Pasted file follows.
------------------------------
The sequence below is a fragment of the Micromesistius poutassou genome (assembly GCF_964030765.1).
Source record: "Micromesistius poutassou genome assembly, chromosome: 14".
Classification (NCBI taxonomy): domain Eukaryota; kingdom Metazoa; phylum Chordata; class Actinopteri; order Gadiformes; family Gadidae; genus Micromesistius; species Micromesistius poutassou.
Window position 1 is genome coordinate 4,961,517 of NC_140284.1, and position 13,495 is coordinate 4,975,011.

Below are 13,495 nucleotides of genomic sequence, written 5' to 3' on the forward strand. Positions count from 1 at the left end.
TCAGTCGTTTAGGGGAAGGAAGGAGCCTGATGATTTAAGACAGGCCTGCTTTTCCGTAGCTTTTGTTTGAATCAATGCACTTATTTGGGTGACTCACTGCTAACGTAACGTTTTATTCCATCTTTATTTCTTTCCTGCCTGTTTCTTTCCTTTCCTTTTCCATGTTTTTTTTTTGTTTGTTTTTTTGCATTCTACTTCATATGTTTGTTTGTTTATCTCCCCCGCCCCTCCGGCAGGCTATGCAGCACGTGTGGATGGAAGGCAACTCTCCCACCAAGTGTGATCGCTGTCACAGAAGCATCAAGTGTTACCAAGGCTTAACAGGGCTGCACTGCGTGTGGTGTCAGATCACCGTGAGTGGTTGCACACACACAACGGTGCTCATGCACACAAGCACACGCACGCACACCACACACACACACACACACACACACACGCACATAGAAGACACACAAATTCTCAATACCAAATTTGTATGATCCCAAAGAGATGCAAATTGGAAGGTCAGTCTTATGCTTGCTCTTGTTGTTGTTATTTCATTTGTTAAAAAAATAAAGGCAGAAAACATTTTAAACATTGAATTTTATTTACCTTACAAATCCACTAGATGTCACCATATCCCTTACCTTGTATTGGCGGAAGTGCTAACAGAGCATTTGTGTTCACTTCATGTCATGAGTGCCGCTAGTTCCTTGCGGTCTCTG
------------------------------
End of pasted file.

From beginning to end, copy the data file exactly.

The sequence below is a fragment of the Micromesistius poutassou genome (assembly GCF_964030765.1).
Source record: "Micromesistius poutassou genome assembly, chromosome: 14".
Classification (NCBI taxonomy): domain Eukaryota; kingdom Metazoa; phylum Chordata; class Actinopteri; order Gadiformes; family Gadidae; genus Micromesistius; species Micromesistius poutassou.
Window position 1 is genome coordinate 4,961,517 of NC_140284.1, and position 13,495 is coordinate 4,975,011.

Below are 13,495 nucleotides of genomic sequence, written 5' to 3' on the forward strand. Positions count from 1 at the left end.
TCAGTCGTTTAGGGGAAGGAAGGAGCCTGATGATTTAAGACAGGCCTGCTTTTCCGTAGCTTTTGTTTGAATCAATGCACTTATTTGGGTGACTCACTGCTAACGTAACGTTTTATTCCATCTTTATTTCTTTCCTGCCTGTTTCTTTCCTTTCCTTTTCCATGTTTTTTTTTTGTTTGTTTTTTTGCATTCTACTTCATATGTTTGTTTGTTTATCTCCCCCGCCCCTCCGGCAGGCTATGCAGCACGTGTGGATGGAAGGCAACTCTCCCACCAAGTGTGATCGCTGTCACAGAAGCATCAAGTGTTACCAAGGCTTAACAGGGCTGCACTGCGTGTGGTGTCAGATCACCGTGAGTGGTTGCACACACACAACGGTGCTCATGCACACAAGCACACGCACGCACACCACACACACACACACACACACACACACGCACATAGAAGACACACAAATTCTCAATACCAAATTTGTATGATCCCAAAGAGATGCAAATTGGAAGGTCAGTCTTATGCTTGCTCTTGTTGTTGTTATTTCATTTGTTAAAAAAATAAAGGCAGAAAACATTTTAAACATTGAATTTTATTTACCTTACAAATCCACTAGATGTCACCATATCCCTTACCTTGTATTGGCGGAAGTGCTAACAGAGCATTTGTGTTCACTTCATGTCATGAGTGCCGCTAGTTCCTTGCGGTCTCTG